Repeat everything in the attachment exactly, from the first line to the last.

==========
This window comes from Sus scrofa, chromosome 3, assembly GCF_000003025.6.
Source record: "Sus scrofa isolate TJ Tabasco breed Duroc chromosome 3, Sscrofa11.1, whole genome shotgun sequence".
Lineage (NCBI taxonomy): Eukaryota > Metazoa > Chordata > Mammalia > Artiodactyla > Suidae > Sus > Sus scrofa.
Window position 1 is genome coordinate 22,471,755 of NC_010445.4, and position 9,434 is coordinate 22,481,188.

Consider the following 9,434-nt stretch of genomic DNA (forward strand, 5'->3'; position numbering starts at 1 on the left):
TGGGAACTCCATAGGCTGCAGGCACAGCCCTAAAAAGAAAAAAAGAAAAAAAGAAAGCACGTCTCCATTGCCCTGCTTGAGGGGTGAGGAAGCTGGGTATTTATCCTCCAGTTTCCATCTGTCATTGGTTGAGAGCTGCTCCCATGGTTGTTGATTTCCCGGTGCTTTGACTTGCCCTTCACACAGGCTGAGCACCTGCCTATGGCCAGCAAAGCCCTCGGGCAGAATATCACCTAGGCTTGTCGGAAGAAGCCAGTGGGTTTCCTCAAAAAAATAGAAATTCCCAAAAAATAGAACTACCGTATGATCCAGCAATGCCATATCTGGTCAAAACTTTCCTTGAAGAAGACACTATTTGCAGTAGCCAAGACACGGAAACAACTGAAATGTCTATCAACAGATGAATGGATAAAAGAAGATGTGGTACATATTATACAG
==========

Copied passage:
This window comes from Sus scrofa, chromosome 3, assembly GCF_000003025.6.
Source record: "Sus scrofa isolate TJ Tabasco breed Duroc chromosome 3, Sscrofa11.1, whole genome shotgun sequence".
Lineage (NCBI taxonomy): Eukaryota > Metazoa > Chordata > Mammalia > Artiodactyla > Suidae > Sus > Sus scrofa.
Window position 1 is genome coordinate 22,471,755 of NC_010445.4, and position 9,434 is coordinate 22,481,188.

Consider the following 9,434-nt stretch of genomic DNA (forward strand, 5'->3'; position numbering starts at 1 on the left):
TGGGAACTCCATAGGCTGCAGGCACAGCCCTAAAAAGAAAAAAAGAAAAAAAGAAAGCACGTCTCCATTGCCCTGCTTGAGGGGTGAGGAAGCTGGGTATTTATCCTCCAGTTTCCATCTGTCATTGGTTGAGAGCTGCTCCCATGGTTGTTGATTTCCCGGTGCTTTGACTTGCCCTTCACACAGGCTGAGCACCTGCCTATGGCCAGCAAAGCCCTCGGGCAGAATATCACCTAGGCTTGTCGGAAGAAGCCAGTGGGTTTCCTCAAAAAAATAGAAATTCCCAAAAAATAGAACTACCGTATGATCCAGCAATGCCATATCTGGTCAAAACTTTCCTTGAAGAAGACACTATTTGCAGTAGCCAAGACACGGAAACAACTGAAATGTCTATCAACAGATGAATGGATAAAAGAAGATGTGGTACATATTATACAG